US President Donald Trump has been one of many to suggest that Covid-19 could go away of its own accord as temperatures rise in the northern hemisphere.
However, Marc Lipsitch, a communicable disease expert at the Harvard TH Chan School of Public Health, said while warmer and wetter weather could reduce the contagiousness of the coronavirus, "it is not reasonable to expect those declines alone to slow transmission enough to make a big dent."
Gao of the China Cell Biology Institute said given the higher fatality rate for the coronavirus, relaxing curbs was not an option.
"The resolute curbs on the coronavirus must be continued, it absolutely cannot be allowed to co-exist with humans in the same way as the influenza virus."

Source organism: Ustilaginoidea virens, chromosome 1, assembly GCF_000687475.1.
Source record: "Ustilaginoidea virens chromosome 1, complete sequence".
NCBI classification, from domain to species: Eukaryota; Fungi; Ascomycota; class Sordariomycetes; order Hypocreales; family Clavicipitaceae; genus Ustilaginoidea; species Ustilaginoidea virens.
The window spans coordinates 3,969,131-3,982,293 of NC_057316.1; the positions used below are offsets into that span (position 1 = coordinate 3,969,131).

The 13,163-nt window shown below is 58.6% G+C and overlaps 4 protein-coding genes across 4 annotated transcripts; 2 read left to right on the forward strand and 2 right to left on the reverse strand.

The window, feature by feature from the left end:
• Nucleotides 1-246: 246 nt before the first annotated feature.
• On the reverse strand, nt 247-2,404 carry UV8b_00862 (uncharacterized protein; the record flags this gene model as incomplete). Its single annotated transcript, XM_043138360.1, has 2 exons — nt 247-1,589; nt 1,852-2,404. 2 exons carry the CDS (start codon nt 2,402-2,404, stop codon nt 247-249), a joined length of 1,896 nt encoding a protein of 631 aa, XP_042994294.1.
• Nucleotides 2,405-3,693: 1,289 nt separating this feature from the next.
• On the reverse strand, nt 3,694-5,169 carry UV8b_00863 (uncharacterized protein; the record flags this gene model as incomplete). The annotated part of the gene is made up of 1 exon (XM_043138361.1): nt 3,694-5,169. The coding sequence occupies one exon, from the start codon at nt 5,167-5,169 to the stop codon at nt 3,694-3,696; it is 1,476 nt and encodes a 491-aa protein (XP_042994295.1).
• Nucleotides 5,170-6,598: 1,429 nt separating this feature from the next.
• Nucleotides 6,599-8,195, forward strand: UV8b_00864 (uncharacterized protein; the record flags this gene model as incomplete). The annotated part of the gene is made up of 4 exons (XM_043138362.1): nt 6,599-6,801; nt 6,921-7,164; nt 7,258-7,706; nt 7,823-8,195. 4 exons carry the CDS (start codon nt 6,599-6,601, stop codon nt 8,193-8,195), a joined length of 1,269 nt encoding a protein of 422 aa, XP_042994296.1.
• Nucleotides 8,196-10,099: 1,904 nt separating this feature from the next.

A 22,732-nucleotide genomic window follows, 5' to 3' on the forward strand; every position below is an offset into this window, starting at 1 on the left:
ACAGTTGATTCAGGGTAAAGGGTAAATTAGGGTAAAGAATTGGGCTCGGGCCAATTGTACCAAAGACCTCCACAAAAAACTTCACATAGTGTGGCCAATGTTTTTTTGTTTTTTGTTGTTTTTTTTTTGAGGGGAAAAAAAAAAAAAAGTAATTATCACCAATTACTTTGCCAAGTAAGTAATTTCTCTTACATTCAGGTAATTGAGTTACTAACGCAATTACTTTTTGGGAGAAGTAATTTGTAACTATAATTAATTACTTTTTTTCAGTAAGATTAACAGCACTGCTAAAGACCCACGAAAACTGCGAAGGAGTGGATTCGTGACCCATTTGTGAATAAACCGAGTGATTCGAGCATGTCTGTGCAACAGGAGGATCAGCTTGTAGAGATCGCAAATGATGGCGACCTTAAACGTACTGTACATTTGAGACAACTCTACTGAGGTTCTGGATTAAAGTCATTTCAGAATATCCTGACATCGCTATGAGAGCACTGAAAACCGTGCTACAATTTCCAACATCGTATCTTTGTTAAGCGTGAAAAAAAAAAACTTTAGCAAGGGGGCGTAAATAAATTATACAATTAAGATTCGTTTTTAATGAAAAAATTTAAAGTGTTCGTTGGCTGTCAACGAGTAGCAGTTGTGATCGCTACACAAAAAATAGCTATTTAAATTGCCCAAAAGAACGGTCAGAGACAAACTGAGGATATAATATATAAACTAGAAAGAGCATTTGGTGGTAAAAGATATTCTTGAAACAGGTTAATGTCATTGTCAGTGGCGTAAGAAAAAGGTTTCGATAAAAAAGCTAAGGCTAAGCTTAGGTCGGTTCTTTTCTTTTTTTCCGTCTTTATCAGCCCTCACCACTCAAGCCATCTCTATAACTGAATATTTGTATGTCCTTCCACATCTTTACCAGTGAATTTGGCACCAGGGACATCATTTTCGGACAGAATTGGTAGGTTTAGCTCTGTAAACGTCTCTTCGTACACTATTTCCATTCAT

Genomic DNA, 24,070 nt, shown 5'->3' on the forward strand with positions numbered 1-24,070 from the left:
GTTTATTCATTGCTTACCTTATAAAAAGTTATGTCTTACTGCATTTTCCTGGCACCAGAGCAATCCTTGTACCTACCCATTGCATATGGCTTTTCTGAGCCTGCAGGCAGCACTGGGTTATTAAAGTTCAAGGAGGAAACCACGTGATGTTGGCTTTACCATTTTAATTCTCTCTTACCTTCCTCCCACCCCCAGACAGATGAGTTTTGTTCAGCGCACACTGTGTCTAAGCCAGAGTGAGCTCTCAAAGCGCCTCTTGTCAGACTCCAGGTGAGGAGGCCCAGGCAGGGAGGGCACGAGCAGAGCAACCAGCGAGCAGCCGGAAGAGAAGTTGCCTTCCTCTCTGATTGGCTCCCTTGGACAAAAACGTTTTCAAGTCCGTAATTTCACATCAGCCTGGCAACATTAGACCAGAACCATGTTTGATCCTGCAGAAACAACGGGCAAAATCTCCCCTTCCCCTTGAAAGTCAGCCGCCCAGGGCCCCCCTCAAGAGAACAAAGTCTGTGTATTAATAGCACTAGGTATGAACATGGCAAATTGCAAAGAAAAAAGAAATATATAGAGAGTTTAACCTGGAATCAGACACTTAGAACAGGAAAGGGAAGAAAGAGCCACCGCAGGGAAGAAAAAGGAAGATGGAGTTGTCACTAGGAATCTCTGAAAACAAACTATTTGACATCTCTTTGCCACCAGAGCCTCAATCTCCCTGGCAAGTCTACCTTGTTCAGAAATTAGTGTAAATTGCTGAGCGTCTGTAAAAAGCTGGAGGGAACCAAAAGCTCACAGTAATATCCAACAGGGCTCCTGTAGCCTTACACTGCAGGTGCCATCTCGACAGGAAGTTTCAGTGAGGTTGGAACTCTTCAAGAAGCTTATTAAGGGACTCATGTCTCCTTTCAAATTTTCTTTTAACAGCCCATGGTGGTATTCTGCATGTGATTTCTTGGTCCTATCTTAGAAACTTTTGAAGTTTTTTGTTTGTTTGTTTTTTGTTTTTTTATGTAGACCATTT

US anti-virus controls
Factories in China, struggling to reopen after the coronavirus shut down the economy, face a new threat from US anti-disease controls that might disrupt the flow of microchips and other components they need.
The shock threatens to set back the ruling Communist Party's efforts to revive the world’s second-largest economy after it declared victory over the outbreak. It would add to pressures on global business activity as Western countries close workplaces, limit travel and tell consumers to stay home.
Chinese manufacturers assemble more than 80 percent of smartphones for Apple, Samsung and other brands, half of the world’s personal computers and a big share of home appliances and other goods.